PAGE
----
Reading Henry Scott Stokes's The Life and Death of Yukio Mishima I came upon the following passage:
“As we left Odawara and reached the coastal expressway beyond, the car passed the first of the succession of big industrial plants which we would see on our return to the capital, still an hour away at least. There was no beach below us, only a dreary series of massive reinforced-concrete tetrapods, intended to break the force of the sea as it hit the might wall below us. ‘I believe in culture as form and not as spirit,’ said Mishima, referring to the leprous Khmer monarch Jayavarman III and his building of one of the temples of Angkor Wat, Bayon. He seemed very tired as he talked. ‘I want to keep the Japanese spirit alive,’ he added, as if unaware that he was contradicting himself . . . A few minutes later, he cradled his head in his left arm, leaning back in his seat, and fell fast asleep. The car sped swiftly on toward Tokyo, which we would reach in another half hour . . . From time to time I caught the sight of buildings, new factories, other expressways. As we passed Chigasaki, there was an occasional pine tree to be seen by the road, still standing on what had once been the historic Old Tōkaidō Road to Osaka, three hundred miles to the west. That was all that was left of old Japan, perhaps—a few pine trees.”
It occurred to me that if in the late 60s Japan’s landscape had already become a scorched earth of industry and “modernism”, then it was stupidly naïve of me to embrace the romantic image I’d had of Japan before I actually came almost a quarter of a century ago—the sensitivity devoted to the most mundane of daily items, the beauty of manicured gardens changing with the seasons, quaint Japanese houses with tiled roofs and a zen-like simplicity inside, young pearl drivers lowering their lithe bodies deep into the pristine sea, a respect for nature that exceeded worship . . .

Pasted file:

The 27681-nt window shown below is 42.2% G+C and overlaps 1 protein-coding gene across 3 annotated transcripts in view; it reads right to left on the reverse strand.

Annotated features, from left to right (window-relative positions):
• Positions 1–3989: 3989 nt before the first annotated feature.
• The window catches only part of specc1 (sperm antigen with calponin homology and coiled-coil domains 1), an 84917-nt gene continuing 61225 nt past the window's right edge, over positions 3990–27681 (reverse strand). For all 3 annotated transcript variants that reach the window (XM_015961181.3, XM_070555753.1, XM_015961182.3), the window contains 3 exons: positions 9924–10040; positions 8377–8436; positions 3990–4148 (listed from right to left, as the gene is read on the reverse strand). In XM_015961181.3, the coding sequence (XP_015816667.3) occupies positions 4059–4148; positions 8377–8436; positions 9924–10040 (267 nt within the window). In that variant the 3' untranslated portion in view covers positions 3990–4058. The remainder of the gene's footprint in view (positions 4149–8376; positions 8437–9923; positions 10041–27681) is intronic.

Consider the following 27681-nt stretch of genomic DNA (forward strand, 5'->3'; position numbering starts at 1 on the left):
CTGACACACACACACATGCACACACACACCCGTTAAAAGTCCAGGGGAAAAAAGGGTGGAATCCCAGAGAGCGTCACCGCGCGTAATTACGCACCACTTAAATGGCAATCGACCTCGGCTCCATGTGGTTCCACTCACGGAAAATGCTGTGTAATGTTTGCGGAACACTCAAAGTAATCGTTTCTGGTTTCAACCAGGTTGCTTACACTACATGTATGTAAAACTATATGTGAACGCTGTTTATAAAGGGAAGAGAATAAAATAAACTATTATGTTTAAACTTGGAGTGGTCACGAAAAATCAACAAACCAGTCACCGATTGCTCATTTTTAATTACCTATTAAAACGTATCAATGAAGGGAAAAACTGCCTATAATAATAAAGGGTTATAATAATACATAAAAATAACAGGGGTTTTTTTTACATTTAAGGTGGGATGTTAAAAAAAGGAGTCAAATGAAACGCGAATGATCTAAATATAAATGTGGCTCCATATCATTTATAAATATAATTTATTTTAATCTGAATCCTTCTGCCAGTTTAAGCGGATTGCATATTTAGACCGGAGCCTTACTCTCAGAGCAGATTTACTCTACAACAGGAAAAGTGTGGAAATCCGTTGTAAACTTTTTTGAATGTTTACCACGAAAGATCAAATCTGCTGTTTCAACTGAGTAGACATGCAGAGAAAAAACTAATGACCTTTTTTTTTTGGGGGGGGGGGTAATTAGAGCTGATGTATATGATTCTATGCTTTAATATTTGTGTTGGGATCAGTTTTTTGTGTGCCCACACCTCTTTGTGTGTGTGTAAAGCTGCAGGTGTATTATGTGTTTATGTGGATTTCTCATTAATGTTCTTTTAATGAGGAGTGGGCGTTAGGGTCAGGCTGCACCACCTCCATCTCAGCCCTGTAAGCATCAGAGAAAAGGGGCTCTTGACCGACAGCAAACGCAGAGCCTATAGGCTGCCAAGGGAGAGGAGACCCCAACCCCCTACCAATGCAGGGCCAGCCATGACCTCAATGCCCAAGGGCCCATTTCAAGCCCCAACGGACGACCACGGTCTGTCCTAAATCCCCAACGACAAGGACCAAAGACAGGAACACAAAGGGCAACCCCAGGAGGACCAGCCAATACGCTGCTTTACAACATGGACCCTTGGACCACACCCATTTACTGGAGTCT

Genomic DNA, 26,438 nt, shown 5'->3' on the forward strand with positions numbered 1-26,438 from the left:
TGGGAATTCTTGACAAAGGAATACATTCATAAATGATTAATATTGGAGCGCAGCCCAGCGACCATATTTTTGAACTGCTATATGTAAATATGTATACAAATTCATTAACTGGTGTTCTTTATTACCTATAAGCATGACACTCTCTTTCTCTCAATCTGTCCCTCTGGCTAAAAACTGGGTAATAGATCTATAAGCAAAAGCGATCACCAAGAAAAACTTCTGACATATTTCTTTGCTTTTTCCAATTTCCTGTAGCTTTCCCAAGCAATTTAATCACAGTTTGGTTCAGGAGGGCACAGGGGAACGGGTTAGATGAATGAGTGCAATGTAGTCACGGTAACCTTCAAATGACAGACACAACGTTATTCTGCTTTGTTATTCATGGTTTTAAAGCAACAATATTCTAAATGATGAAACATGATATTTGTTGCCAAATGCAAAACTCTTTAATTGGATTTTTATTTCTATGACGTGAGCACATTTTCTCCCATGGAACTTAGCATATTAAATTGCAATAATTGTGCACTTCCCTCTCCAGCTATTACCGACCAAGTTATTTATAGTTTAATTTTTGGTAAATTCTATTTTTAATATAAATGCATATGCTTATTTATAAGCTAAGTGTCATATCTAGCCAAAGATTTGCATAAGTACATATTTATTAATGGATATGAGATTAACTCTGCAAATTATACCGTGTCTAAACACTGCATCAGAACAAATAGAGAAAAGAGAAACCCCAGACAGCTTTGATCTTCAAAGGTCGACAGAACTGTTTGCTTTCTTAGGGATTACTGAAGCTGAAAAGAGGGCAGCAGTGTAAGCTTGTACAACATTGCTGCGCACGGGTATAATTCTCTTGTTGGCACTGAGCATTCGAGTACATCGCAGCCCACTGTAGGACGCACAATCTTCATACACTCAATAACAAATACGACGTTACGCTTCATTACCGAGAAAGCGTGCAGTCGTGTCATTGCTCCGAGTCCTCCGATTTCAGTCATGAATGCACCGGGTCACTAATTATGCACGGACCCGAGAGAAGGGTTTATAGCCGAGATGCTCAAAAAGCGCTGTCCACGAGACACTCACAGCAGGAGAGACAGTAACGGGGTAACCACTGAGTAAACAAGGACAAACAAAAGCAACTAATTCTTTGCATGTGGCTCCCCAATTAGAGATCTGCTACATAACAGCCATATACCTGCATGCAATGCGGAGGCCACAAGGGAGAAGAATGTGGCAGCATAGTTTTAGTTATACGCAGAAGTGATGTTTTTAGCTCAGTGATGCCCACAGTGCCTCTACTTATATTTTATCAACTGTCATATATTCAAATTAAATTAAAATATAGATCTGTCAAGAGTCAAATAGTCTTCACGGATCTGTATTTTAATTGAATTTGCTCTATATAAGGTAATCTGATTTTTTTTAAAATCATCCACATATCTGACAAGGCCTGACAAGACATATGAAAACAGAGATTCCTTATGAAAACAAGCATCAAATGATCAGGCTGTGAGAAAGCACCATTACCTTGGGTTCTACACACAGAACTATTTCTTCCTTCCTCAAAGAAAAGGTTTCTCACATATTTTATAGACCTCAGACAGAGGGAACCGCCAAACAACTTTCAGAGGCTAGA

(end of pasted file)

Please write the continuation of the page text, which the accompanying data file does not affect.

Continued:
Thirty years after Stokes biography was written, humorist David Sedaris had this to say about Japan:
“Riding the high-speed train—the Shin-kansen—to Hiroshima, I supposed that to the untrained eye, all French cities might look alike, as might all German and American ones. To a Japanese person, Kobe and Osaka might be as different as Santa Fe and Chicago, but I sure don’t see it. To me it’s just concrete, some gray and some bleached a headachy white. Occasionally you’ll pass a tree, but rarely a crowd of them. The Shin-kansen moves so fast you can’t really concentrate on much. It’s all a whoosh, and before you know it one city is behind you and another is coming up.”
Out of fairness to my adopted country, I should note that Japan is seventeenth among nations in the world (and the third industrialized nation, after Finland, 72.9%, and Sweden, 69.2%) for forested area. 68.6% of the land in Japan is covered by forests. It is also one of the few countries in the world where the percentage of forested land is increasing.
The title of this post might not ring any bells for most readers, but this was a play on the title of Yasunari Kawabata's acceptance speech for the Nobel Prize for Literature: "Japan, the Beautiful, and Myself. Kawabata won the prize in 1968, and, four years later, killed himself.
 Stokes, Henry Scott, The Life and Death of Yukio Mishima, New York: Cooper Square Press, 1974, pp.234-35.
 Sedaris, David, When you are Engulphed in Flames, London: Little, Brown, 2008, p.295